"The voyage of discovery is not in seeking new landscapes but in having new eyes."


ISWiT is an international student festival where students from all the corners of the world are gathered to celebrate differences , make unforgettable memories , spark up interesting conversations and learn along the way.
Organized by the Young Engineer Association of Zarzis, it is the first international student week in Tunisia and in Africa!
ISWiT 2021 will be the second and hopefully the best edition of the festival that first started in the summer of 2019.

The attendees : participants, organizers , volunteers and moderators are all so different , they come from different places , have separate traditions and beliefs and simply look at things in a different light which makes the experience so special and mind opening. Through workshops, close communication and cooperation, interactive lectures and various open activities, students will be able to gain new knowledge and exchange ideas. They will also have an opportunity to establish professional contacts with eminent professors and professionals from different sectors and develop and create new projects by themselves.

Since we strongly believe in the saying :" Be the change you want to see in the world " ,one of ISWiT's main goals is to seek change by developing solutions for existing problems within our community and the world.


About AJIZ

Because success starts with little but confident steps! “Young Engineers in Zarzis” is an active and dynamic association founded by engineering students in 2015. Our objectives are the main reason that keeps the association motivated and continually eager to create and to improve.

The first objective is to promote Zarzis and make it more dynamic and vivid place through events and local projects. Secondly, we aim to highlight and strengthen the position of engineers in Tunisia by involving engineers in projects and create a large engineering network.

Finally, we are determined to work more on effective communication internally and externally by working on training and competitions. Young Engineers in Zarzis is known for its active and professional members who reflect its success and improvement through the years.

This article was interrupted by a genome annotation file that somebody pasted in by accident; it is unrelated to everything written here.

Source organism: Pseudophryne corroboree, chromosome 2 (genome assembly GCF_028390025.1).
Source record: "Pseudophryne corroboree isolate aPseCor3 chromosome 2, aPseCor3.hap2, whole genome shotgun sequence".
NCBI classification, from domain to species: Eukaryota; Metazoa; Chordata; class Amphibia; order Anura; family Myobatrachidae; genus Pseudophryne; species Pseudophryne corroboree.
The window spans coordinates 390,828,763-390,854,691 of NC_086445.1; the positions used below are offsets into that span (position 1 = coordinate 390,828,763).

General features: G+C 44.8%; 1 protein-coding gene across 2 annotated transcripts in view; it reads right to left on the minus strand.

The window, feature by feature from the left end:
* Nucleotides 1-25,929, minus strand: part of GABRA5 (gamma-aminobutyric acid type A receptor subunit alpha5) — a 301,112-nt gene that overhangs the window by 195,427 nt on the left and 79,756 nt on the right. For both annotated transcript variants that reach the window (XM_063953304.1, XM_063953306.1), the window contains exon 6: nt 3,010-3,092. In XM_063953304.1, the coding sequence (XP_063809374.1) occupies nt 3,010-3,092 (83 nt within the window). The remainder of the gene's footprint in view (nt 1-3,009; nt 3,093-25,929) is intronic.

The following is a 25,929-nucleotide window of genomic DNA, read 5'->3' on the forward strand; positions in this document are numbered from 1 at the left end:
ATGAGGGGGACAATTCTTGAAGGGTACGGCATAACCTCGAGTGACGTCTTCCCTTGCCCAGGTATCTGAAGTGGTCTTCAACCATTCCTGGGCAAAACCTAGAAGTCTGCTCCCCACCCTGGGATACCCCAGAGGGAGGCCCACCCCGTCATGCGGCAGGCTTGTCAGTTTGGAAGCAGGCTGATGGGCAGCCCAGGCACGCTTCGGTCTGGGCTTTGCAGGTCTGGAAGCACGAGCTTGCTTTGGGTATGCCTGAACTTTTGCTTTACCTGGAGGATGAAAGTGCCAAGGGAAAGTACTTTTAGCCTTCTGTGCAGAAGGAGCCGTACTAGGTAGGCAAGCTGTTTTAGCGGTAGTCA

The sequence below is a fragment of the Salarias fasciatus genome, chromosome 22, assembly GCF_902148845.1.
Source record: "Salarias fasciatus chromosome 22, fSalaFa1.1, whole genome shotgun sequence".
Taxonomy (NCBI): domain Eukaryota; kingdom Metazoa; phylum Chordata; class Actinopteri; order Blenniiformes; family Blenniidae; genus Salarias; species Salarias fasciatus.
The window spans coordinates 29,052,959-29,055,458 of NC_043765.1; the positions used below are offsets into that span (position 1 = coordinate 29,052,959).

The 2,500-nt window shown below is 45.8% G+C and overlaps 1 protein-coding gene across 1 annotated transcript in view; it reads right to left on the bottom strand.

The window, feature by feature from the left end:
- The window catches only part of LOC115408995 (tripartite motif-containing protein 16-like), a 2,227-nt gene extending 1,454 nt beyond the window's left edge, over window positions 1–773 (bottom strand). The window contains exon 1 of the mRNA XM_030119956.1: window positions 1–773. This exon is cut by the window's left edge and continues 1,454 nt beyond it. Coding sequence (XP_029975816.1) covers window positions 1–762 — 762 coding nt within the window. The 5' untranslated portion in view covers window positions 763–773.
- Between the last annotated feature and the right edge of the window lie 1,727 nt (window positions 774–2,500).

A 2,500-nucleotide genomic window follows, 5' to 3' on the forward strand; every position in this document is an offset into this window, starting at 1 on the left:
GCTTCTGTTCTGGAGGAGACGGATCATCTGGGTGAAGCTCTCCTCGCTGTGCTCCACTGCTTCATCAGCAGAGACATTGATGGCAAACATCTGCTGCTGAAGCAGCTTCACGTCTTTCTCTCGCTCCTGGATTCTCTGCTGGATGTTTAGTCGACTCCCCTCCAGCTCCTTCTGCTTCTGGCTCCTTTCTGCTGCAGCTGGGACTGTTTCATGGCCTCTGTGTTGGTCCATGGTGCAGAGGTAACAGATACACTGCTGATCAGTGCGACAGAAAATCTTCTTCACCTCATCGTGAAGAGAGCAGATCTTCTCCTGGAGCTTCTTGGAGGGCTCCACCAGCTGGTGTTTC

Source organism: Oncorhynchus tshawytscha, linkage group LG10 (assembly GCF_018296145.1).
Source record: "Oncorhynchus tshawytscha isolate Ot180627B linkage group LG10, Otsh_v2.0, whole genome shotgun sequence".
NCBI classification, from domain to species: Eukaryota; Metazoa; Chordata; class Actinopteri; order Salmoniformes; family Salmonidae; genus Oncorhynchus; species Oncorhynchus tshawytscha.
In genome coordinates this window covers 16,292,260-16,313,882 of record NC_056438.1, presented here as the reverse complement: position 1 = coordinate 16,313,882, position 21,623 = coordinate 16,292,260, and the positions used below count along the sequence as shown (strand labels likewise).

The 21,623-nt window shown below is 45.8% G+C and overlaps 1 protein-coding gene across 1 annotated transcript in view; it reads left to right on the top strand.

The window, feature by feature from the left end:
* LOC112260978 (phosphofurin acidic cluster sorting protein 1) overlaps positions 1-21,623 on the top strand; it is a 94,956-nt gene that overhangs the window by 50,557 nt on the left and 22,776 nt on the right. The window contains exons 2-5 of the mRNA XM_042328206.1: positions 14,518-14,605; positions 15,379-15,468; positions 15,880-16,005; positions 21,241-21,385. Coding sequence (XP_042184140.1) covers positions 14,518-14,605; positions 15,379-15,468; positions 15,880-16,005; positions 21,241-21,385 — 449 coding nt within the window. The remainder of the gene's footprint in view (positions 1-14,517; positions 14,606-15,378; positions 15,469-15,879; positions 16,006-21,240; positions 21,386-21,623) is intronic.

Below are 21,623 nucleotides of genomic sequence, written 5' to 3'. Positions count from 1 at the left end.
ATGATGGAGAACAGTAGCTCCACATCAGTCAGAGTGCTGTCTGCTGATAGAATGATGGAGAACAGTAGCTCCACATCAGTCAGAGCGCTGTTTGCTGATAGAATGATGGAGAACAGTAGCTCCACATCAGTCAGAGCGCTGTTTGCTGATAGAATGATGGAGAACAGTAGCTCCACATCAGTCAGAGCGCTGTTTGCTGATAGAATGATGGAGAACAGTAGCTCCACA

One of the most popular tourist destinations in North Africa, Tunisia offers an incredibly diverse range of experiences. Along the Mediterranean coast, resort towns like Hammamet provide an abundance of sun and sea; while the southern Sahara is populated by dramatic desert landscapes, fascinating Berber villages and abandoned Star Wars sets. Tunisia's status during Roman times is evident in the well-preserved ruins at El Jem and Carthage, while Tunis offers all the cultural and culinary opportunities you'd expect from a major capital.

Location :

Tunisia is located in North Africa on the Mediterranean coast. It is bordered by Algeria to the west and Libya to the southeast.

Geography :

With a total land mass of 59,984 square miles/155,360 square kilometers, Tunisia is slightly larger than the state of Georgia. It is mountainous in the north and extends into the Sahara Desert in the south.

Capital City :

The capital of Tunisia is Tunis, located in the far north of the country.

Population :

According to a CIA World Factbook estimate, Tunisia's population stood at just over 11.4 million people in July 2017.

Language :

The official language of Tunisia is Arabic. French acts as a language of commerce and is spoken by around two thirds of the population, while Berber is the principal language of the south.

Religion :

Tunisia's official religion is Islam and approximately 99% of the population identify as Sunni Muslims. The remaining 1% is made up by Christians, Jews and Shia Muslims.

Currency :

Tunisia's currency is the Tunisian dinar; for accurate exchange rates, use this online converter.

Climate :

Northern Tunisia has a Mediterranean climate with hot, dry summers and mild, rainy winters. The further south you go, the climate gets more arid; and in the southern desert, it is hot, dry and sunny all year round. Rainfall is almost non-existent, though winter nights in the desert can get chilly.